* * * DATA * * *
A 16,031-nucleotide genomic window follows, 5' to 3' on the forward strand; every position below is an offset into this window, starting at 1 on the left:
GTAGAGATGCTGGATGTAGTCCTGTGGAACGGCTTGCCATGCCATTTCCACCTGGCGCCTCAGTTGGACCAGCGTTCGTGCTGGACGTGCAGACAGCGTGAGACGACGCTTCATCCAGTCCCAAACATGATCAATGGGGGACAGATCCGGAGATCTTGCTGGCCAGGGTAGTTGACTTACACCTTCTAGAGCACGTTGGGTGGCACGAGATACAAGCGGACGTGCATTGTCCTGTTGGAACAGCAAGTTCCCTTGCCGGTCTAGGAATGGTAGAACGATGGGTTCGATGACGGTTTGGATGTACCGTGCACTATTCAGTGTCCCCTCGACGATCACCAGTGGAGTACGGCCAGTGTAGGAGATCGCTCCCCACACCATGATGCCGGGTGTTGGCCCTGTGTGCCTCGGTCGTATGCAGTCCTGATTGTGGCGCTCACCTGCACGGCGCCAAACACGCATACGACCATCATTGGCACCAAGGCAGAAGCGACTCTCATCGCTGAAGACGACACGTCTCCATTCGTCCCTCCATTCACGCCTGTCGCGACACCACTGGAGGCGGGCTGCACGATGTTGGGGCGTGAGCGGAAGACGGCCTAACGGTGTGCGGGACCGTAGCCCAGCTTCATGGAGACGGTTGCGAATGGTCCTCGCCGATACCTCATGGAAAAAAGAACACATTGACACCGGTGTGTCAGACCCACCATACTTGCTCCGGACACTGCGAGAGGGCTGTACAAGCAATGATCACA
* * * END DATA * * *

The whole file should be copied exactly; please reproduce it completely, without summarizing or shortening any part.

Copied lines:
A 16,031-nucleotide genomic window follows, 5' to 3' on the forward strand; every position below is an offset into this window, starting at 1 on the left:
GTAGAGATGCTGGATGTAGTCCTGTGGAACGGCTTGCCATGCCATTTCCACCTGGCGCCTCAGTTGGACCAGCGTTCGTGCTGGACGTGCAGACAGCGTGAGACGACGCTTCATCCAGTCCCAAACATGATCAATGGGGGACAGATCCGGAGATCTTGCTGGCCAGGGTAGTTGACTTACACCTTCTAGAGCACGTTGGGTGGCACGAGATACAAGCGGACGTGCATTGTCCTGTTGGAACAGCAAGTTCCCTTGCCGGTCTAGGAATGGTAGAACGATGGGTTCGATGACGGTTTGGATGTACCGTGCACTATTCAGTGTCCCCTCGACGATCACCAGTGGAGTACGGCCAGTGTAGGAGATCGCTCCCCACACCATGATGCCGGGTGTTGGCCCTGTGTGCCTCGGTCGTATGCAGTCCTGATTGTGGCGCTCACCTGCACGGCGCCAAACACGCATACGACCATCATTGGCACCAAGGCAGAAGCGACTCTCATCGCTGAAGACGACACGTCTCCATTCGTCCCTCCATTCACGCCTGTCGCGACACCACTGGAGGCGGGCTGCACGATGTTGGGGCGTGAGCGGAAGACGGCCTAACGGTGTGCGGGACCGTAGCCCAGCTTCATGGAGACGGTTGCGAATGGTCCTCGCCGATACCTCATGGAAAAAAGAACACATTGACACCGGTGTGTCAGACCCACCATACTTGCTCCGGACACTGCGAGAGGGCTGTACAAGCAATGATCACA